Tick Infestation

Identifying Lyme disease symptoms can be tricky sometimes because they are quite similar to other conditions. Also, ticks transmit other diseases too, and not just Lyme disease.

Not everyone has the main symptom of Lyme disease; if you do not have the characteristic Lyme disease rash, your doctor might ask about your medical history, this include whether you have been outdoors in the summer where the tick is prevalent and also do a physical exam.

Furthermore, lab tests to identify antibodies to the bacteria can help rule out or confirm the diagnosis. Lab tests like Enzyme-linked immunosorbent assay (ELISA) are most reliable a few weeks after infection after the body has had enough time to develop antibodies. Moreover, ELISA can detect antibodies to B. burgdorferi, although it can sometimes give false-positive results, it is not used as the main basis for diagnosis.

The ELISA test might not be positive during the early phase of Lyme disease, but the rash in a distinctive enough to make the diagnosis without further testing in people who live in tick-infested areas.

Secondly, West blot test is another test for Lyme disease, but it is normally used to confirm the ELISA test. The Western blot detects antibodies to several proteins of B. burgdorferi

Tick Infestation

Symptoms of Lyme disease

The early sign or stage of Lyme disease includes chill, fatigue, fever, headache, joint pain, muscle, swollen lymph nodes. Nonetheless, a rash is one of the first symptoms of Lyme disease. Lyme disease if left untreated may cause some of the symptoms:

  • Rashes on other parts of the body
  • Arthritis with severe joint pain and swelling, especially in the knees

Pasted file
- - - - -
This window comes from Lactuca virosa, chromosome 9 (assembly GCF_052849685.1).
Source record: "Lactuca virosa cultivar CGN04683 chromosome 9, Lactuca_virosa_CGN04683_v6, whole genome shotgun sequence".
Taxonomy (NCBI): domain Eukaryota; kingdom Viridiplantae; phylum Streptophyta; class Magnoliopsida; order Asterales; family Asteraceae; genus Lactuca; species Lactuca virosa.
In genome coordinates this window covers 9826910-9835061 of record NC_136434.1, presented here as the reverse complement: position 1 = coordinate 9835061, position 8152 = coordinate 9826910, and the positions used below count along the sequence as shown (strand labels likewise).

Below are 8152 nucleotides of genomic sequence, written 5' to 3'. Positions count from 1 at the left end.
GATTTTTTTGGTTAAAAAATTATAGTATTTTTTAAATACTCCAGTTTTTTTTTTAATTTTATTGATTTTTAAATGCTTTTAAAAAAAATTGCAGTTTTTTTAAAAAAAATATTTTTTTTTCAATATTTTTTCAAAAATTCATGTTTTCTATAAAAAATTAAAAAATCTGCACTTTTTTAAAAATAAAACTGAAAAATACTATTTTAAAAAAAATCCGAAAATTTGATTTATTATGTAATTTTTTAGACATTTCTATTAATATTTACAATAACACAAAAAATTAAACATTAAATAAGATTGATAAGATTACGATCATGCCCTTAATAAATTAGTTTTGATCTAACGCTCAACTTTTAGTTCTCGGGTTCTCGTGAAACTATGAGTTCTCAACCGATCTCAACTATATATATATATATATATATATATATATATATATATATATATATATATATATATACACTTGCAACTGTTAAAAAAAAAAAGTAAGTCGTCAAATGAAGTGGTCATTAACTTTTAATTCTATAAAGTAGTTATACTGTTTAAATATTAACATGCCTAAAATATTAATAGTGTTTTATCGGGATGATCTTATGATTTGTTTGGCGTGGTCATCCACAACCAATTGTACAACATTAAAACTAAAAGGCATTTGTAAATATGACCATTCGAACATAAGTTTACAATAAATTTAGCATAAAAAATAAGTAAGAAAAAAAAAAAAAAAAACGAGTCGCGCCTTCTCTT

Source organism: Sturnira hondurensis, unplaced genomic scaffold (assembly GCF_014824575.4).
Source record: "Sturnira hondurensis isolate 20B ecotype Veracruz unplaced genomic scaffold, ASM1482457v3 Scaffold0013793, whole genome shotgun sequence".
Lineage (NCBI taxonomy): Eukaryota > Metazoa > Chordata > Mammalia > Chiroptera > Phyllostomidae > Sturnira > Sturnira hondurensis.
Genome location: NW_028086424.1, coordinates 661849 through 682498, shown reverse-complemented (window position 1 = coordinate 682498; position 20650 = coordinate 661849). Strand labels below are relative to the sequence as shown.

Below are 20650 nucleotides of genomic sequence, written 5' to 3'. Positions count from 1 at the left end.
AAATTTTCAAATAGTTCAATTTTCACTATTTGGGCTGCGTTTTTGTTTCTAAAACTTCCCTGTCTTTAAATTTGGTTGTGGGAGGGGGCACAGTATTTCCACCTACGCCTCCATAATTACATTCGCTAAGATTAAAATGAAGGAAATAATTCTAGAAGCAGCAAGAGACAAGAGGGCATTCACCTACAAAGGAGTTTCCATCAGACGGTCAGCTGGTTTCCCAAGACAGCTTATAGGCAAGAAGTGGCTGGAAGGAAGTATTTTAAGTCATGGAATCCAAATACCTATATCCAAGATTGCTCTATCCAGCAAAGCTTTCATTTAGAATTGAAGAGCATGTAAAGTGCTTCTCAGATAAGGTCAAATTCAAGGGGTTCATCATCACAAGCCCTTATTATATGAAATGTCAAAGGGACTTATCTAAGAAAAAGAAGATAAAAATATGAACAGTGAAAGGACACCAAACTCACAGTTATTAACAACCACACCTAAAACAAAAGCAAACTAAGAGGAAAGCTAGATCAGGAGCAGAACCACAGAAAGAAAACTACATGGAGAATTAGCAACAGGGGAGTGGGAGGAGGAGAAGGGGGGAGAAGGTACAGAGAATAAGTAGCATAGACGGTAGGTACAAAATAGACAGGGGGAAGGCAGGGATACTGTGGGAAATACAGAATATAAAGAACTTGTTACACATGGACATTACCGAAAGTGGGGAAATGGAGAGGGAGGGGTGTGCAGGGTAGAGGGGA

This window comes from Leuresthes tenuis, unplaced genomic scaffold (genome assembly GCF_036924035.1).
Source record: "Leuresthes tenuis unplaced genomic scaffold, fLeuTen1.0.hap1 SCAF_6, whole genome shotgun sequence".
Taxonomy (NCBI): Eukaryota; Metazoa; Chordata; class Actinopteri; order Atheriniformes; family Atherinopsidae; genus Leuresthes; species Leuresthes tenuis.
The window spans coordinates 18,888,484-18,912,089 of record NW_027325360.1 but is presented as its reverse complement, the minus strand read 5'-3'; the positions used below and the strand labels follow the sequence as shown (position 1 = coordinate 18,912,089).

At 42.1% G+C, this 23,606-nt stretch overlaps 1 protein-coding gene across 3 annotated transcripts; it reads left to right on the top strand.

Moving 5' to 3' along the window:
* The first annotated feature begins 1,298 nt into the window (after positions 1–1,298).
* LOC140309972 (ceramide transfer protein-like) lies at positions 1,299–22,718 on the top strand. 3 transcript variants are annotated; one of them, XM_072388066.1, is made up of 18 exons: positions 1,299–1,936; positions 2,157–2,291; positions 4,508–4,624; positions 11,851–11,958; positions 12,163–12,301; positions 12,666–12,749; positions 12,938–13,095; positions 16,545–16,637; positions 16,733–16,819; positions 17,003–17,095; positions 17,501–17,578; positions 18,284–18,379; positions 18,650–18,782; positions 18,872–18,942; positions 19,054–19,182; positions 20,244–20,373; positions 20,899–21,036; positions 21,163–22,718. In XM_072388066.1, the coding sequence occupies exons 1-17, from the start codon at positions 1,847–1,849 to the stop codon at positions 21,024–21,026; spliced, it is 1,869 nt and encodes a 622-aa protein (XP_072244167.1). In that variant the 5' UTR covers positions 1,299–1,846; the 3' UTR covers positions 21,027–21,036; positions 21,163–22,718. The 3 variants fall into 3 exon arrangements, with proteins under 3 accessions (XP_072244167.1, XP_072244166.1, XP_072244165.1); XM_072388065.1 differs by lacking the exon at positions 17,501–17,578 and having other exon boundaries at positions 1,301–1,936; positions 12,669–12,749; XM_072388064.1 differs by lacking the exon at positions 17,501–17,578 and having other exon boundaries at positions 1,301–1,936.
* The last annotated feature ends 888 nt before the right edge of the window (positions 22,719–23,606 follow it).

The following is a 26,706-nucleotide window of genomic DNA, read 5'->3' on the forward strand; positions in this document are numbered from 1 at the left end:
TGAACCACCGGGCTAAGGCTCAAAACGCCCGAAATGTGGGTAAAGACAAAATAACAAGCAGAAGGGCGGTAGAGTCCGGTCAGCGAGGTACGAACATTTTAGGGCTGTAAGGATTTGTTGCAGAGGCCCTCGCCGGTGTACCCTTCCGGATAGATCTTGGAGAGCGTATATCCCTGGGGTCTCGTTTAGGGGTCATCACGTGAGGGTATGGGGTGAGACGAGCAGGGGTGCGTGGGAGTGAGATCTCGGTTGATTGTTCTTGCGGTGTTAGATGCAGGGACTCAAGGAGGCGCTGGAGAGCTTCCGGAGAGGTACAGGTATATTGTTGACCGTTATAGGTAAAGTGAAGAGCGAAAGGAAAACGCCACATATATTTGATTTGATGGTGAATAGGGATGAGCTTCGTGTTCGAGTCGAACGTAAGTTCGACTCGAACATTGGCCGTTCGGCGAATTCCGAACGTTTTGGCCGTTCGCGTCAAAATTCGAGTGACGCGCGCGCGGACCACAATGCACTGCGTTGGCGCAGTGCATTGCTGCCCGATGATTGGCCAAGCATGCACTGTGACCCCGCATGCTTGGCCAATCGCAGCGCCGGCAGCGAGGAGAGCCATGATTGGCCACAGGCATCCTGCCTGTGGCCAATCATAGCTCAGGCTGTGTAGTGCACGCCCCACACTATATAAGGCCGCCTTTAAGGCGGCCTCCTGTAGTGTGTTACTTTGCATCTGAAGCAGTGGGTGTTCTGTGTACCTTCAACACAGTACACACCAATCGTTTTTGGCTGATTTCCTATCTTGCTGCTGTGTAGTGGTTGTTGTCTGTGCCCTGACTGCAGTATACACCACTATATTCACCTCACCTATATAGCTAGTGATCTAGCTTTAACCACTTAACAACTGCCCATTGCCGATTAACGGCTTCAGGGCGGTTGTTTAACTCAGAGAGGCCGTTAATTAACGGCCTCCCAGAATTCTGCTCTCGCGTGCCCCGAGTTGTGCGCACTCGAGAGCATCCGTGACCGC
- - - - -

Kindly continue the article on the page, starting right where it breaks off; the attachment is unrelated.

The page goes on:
• Heart palpitation or an irregular heartbeat
  • A severe headache or neck stiffness
  • Sharp pains, tingling, or numbness in the hands or feet
  • Inflammation of the brain and spinal cord
  • Loss of facial muscle tone on one or both sides


Lyme disease can be treated using antibiotics. It is important to note that recovery is faster if the treatment begins as soon as the disease is detected. Two types of antibiotics are used for Lyme disease treatment- Oral antibiotics and Intravenous antibiotics

Oral Antibiotics

The oral antibiotics are preferably used for the early-stage Lyme disease. Some of the oral antibiotics include amoxicillin or cefuroxime for adults, pregnant or breastfeeding mothers and younger children or doxycycline for children older than 8 and adults. Furthermore, a 14 to 21 days course of antibiotics is recommended although some studies suggest that courses lasting ten to fourteen days are effective as well.

Intravenous Antibiotics

Intravenous antibiotics are used for treatment if the disease affects the central nervous system. The doctor may recommend treatment with an intravenous antibiotic for fourteen to twenty-eight days. It is an effective way of eliminating infection, although the symptom may linger for a while.

However, intravenous antibiotics can cause various side such as reducing white blood cell count, colonization or infection with other antibiotic-resistant organisms not related to Lyme disease and mild to severe diarrhea.

Some persons have some symptoms after treatment such as fatigue, and muscle aches, and treating the symptoms with more antibiotics will do no good.

To avoid all these, call a pest control company to get rid of ticks from your home. Keep yourself, loved ones, and pets happy, and tick-free